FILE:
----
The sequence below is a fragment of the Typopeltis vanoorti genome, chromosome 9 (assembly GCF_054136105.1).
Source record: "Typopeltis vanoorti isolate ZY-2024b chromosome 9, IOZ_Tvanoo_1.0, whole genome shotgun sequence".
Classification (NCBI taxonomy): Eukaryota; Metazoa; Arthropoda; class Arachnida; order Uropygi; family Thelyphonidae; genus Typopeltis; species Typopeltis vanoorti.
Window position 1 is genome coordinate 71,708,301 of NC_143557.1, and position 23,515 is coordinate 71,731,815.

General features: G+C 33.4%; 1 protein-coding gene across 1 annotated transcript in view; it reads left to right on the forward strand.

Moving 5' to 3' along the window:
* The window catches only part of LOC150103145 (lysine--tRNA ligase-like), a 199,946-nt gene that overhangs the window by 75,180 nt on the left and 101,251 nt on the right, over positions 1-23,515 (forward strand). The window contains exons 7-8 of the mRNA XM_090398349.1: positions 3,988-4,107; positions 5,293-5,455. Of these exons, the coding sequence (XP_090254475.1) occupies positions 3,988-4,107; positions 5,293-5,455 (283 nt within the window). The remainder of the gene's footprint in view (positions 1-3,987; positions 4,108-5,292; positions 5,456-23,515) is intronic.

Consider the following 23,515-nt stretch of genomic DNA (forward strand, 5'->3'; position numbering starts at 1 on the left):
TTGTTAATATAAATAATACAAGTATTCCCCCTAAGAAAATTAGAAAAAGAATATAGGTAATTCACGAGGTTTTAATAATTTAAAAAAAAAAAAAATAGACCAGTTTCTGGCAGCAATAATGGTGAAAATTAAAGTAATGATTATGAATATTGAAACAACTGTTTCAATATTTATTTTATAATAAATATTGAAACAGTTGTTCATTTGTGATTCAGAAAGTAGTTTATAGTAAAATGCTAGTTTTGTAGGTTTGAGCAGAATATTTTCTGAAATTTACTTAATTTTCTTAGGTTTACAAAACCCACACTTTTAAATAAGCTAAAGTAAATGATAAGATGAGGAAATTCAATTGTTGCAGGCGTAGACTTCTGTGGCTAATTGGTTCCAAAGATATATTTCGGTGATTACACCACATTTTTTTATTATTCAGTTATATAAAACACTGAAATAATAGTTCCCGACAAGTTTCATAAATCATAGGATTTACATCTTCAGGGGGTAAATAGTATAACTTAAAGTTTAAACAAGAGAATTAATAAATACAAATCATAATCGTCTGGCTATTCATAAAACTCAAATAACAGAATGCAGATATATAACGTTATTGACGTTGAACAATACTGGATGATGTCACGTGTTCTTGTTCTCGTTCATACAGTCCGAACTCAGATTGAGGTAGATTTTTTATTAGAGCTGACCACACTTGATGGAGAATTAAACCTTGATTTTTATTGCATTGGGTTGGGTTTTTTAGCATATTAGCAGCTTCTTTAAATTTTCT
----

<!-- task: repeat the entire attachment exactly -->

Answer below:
The sequence below is a fragment of the Typopeltis vanoorti genome, chromosome 9 (assembly GCF_054136105.1).
Source record: "Typopeltis vanoorti isolate ZY-2024b chromosome 9, IOZ_Tvanoo_1.0, whole genome shotgun sequence".
Classification (NCBI taxonomy): Eukaryota; Metazoa; Arthropoda; class Arachnida; order Uropygi; family Thelyphonidae; genus Typopeltis; species Typopeltis vanoorti.
Window position 1 is genome coordinate 71,708,301 of NC_143557.1, and position 23,515 is coordinate 71,731,815.

General features: G+C 33.4%; 1 protein-coding gene across 1 annotated transcript in view; it reads left to right on the forward strand.

Moving 5' to 3' along the window:
* The window catches only part of LOC150103145 (lysine--tRNA ligase-like), a 199,946-nt gene that overhangs the window by 75,180 nt on the left and 101,251 nt on the right, over positions 1-23,515 (forward strand). The window contains exons 7-8 of the mRNA XM_090398349.1: positions 3,988-4,107; positions 5,293-5,455. Of these exons, the coding sequence (XP_090254475.1) occupies positions 3,988-4,107; positions 5,293-5,455 (283 nt within the window). The remainder of the gene's footprint in view (positions 1-3,987; positions 4,108-5,292; positions 5,456-23,515) is intronic.

Consider the following 23,515-nt stretch of genomic DNA (forward strand, 5'->3'; position numbering starts at 1 on the left):
TTGTTAATATAAATAATACAAGTATTCCCCCTAAGAAAATTAGAAAAAGAATATAGGTAATTCACGAGGTTTTAATAATTTAAAAAAAAAAAAAATAGACCAGTTTCTGGCAGCAATAATGGTGAAAATTAAAGTAATGATTATGAATATTGAAACAACTGTTTCAATATTTATTTTATAATAAATATTGAAACAGTTGTTCATTTGTGATTCAGAAAGTAGTTTATAGTAAAATGCTAGTTTTGTAGGTTTGAGCAGAATATTTTCTGAAATTTACTTAATTTTCTTAGGTTTACAAAACCCACACTTTTAAATAAGCTAAAGTAAATGATAAGATGAGGAAATTCAATTGTTGCAGGCGTAGACTTCTGTGGCTAATTGGTTCCAAAGATATATTTCGGTGATTACACCACATTTTTTTATTATTCAGTTATATAAAACACTGAAATAATAGTTCCCGACAAGTTTCATAAATCATAGGATTTACATCTTCAGGGGGTAAATAGTATAACTTAAAGTTTAAACAAGAGAATTAATAAATACAAATCATAATCGTCTGGCTATTCATAAAACTCAAATAACAGAATGCAGATATATAACGTTATTGACGTTGAACAATACTGGATGATGTCACGTGTTCTTGTTCTCGTTCATACAGTCCGAACTCAGATTGAGGTAGATTTTTTATTAGAGCTGACCACACTTGATGGAGAATTAAACCTTGATTTTTATTGCATTGGGTTGGGTTTTTTAGCATATTAGCAGCTTCTTTAAATTTTCT